Neural Plasticity

Neural Plasticity / 2011 / Article
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Circuit Mechanisms of Memory Formation

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Review Article | Open Access

Volume 2011 |Article ID 871296 |

Jonas A. Hosp, Andreas R. Luft, "Cortical Plasticity during Motor Learning and Recovery after Ischemic Stroke", Neural Plasticity, vol. 2011, Article ID 871296, 9 pages, 2011.

Cortical Plasticity during Motor Learning and Recovery after Ischemic Stroke

Academic Editor: Anja Gundlfinger
Received21 Apr 2011
Revised18 Jul 2011
Accepted22 Aug 2011
Published26 Oct 2011


The motor system has the ability to adapt to environmental constraints and injury to itself. This adaptation is often referred to as a form of plasticity allowing for livelong acquisition of new movements and for recovery after stroke. We are not sure whether learning and recovery work via same or similar neural mechanisms. But, all these processes require widespread changes within the matrix of the brain. Here, basic mechanisms of these adaptations on the level of cortical circuitry and networks are reviewed. We focus on the motor cortices because their role in learning and recovery has been investigated more thoroughly than other brain regions.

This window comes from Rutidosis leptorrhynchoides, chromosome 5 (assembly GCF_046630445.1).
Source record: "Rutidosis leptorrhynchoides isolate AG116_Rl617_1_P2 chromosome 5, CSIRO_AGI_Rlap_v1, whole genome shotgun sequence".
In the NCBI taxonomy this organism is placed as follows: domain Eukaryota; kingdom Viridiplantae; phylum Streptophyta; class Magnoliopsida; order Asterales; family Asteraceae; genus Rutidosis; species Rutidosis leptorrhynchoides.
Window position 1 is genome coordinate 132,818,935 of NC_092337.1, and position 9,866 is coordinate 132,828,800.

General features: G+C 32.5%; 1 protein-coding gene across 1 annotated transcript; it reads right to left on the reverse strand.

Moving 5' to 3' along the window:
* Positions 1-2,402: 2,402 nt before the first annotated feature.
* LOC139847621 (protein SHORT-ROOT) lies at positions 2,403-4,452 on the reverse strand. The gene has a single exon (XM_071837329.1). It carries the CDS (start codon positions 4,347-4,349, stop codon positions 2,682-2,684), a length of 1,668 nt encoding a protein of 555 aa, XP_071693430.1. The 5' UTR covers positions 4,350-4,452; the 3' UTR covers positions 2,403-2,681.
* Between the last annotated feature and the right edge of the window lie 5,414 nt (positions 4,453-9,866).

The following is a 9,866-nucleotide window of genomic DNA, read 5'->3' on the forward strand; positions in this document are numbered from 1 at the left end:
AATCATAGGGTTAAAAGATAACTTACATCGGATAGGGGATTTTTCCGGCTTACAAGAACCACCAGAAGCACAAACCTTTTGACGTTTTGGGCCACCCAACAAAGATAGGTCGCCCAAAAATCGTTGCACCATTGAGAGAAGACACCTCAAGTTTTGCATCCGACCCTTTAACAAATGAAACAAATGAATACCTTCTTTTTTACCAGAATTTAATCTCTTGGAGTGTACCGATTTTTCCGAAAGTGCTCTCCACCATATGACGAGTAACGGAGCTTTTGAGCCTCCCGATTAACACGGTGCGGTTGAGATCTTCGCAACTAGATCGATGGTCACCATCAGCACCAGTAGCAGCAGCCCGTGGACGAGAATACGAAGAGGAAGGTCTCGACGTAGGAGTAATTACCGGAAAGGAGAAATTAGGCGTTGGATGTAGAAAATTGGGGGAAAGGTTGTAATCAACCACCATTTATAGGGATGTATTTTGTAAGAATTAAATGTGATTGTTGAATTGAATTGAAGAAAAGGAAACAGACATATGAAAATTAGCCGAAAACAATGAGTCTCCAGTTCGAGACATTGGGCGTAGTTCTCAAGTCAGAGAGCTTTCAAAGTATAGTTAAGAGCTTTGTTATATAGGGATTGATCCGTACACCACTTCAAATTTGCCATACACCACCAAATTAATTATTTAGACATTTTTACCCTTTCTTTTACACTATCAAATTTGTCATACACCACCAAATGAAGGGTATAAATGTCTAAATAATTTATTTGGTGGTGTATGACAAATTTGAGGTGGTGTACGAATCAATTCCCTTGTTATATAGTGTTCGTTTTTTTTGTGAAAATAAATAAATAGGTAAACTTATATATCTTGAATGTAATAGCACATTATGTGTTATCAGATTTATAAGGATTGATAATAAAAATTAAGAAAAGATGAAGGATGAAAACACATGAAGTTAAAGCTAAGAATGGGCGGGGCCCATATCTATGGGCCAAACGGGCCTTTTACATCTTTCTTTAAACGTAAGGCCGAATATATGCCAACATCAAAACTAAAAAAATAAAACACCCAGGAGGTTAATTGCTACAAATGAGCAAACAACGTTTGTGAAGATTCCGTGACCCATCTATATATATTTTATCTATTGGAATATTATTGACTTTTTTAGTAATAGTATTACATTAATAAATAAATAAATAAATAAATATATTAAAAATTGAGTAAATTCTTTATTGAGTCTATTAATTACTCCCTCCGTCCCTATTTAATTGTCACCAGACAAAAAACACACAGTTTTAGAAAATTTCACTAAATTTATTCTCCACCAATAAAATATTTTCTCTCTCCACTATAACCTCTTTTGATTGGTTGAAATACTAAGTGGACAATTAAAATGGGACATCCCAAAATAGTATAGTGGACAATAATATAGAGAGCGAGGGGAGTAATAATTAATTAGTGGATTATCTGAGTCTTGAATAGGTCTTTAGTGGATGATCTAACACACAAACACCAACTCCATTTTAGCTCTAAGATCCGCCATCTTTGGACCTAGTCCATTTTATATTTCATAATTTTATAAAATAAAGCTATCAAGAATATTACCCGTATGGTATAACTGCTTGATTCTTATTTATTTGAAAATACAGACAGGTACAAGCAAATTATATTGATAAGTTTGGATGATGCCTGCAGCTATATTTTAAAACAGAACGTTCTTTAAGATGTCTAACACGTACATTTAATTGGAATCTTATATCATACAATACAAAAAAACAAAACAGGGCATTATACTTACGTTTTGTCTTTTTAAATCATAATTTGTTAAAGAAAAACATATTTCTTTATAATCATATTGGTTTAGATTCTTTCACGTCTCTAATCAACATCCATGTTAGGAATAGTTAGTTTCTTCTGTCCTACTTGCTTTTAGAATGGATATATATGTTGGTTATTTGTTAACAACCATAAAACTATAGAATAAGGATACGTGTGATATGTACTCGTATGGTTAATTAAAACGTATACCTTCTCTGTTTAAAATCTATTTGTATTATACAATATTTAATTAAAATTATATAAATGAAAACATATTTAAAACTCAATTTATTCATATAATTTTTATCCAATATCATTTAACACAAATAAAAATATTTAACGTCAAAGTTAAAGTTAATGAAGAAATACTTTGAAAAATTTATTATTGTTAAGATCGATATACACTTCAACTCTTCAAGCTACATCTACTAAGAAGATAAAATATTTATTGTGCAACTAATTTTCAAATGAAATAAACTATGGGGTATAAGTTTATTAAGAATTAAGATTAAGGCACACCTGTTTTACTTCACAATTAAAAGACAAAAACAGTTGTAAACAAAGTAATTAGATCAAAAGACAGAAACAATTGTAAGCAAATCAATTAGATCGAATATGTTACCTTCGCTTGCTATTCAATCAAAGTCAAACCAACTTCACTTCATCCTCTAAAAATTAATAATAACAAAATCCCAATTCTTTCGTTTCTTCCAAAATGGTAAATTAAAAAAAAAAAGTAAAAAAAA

1. Introduction

From the first steps as a baby to learning the use of a cane in senescence, the human motor system is challenged to acquire novel movement sequences thus enabling a versatile interaction with the environment. Especially at higher age, the integrity of the motor system is threatened. Ischemic brain injury, the major cause of disability in adults [1], affects the motor cortices, their descending pathways, the basal ganglia, or the cerebellum typically leading to a hemisyndrome with motor and sensory deficits affecting arm, leg, and face of one side. After such injury the motor system can reorganize itself to enable partial, sometimes complete recovery of motor function. Apart from acute stroke treatment (e.g., thrombolysis therapy) that intents to prevent the ischemic lesions, neurorehabilitation is the only therapeutic option to reduce disability once infarction is manifest.